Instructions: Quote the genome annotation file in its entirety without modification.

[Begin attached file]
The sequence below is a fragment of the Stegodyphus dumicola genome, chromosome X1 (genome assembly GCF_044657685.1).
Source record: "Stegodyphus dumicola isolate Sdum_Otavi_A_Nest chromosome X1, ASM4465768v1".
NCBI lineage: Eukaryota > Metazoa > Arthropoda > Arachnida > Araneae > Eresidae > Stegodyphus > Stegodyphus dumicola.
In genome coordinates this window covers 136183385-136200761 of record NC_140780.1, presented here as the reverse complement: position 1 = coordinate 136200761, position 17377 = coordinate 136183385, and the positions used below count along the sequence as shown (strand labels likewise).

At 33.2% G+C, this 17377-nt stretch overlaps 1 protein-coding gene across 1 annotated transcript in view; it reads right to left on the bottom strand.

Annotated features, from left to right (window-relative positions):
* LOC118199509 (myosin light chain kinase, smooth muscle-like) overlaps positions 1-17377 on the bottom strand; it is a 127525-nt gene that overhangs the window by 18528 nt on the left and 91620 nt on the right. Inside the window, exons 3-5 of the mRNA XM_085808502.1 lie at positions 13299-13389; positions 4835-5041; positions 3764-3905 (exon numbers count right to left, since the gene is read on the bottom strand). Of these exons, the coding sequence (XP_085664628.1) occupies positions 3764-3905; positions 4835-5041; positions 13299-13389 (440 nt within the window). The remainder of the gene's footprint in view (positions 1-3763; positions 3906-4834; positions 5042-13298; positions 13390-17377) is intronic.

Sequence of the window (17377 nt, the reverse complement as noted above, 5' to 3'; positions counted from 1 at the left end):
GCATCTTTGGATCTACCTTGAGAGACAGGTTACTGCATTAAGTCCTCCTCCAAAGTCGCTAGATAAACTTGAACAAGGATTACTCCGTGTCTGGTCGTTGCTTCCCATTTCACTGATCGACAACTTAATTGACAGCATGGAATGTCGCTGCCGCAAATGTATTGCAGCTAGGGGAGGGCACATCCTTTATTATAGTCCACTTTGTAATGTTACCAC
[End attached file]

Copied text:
The sequence below is a fragment of the Stegodyphus dumicola genome, chromosome X1 (genome assembly GCF_044657685.1).
Source record: "Stegodyphus dumicola isolate Sdum_Otavi_A_Nest chromosome X1, ASM4465768v1".
NCBI lineage: Eukaryota > Metazoa > Arthropoda > Arachnida > Araneae > Eresidae > Stegodyphus > Stegodyphus dumicola.
In genome coordinates this window covers 136183385-136200761 of record NC_140780.1, presented here as the reverse complement: position 1 = coordinate 136200761, position 17377 = coordinate 136183385, and the positions used below count along the sequence as shown (strand labels likewise).

At 33.2% G+C, this 17377-nt stretch overlaps 1 protein-coding gene across 1 annotated transcript in view; it reads right to left on the bottom strand.

Annotated features, from left to right (window-relative positions):
* LOC118199509 (myosin light chain kinase, smooth muscle-like) overlaps positions 1-17377 on the bottom strand; it is a 127525-nt gene that overhangs the window by 18528 nt on the left and 91620 nt on the right. Inside the window, exons 3-5 of the mRNA XM_085808502.1 lie at positions 13299-13389; positions 4835-5041; positions 3764-3905 (exon numbers count right to left, since the gene is read on the bottom strand). Of these exons, the coding sequence (XP_085664628.1) occupies positions 3764-3905; positions 4835-5041; positions 13299-13389 (440 nt within the window). The remainder of the gene's footprint in view (positions 1-3763; positions 3906-4834; positions 5042-13298; positions 13390-17377) is intronic.

Sequence of the window (17377 nt, the reverse complement as noted above, 5' to 3'; positions counted from 1 at the left end):
GCATCTTTGGATCTACCTTGAGAGACAGGTTACTGCATTAAGTCCTCCTCCAAAGTCGCTAGATAAACTTGAACAAGGATTACTCCGTGTCTGGTCGTTGCTTCCCATTTCACTGATCGACAACTTAATTGACAGCATGGAATGTCGCTGCCGCAAATGTATTGCAGCTAGGGGAGGGCACATCCTTTATTATAGTCCACTTTGTAATGTTACCAC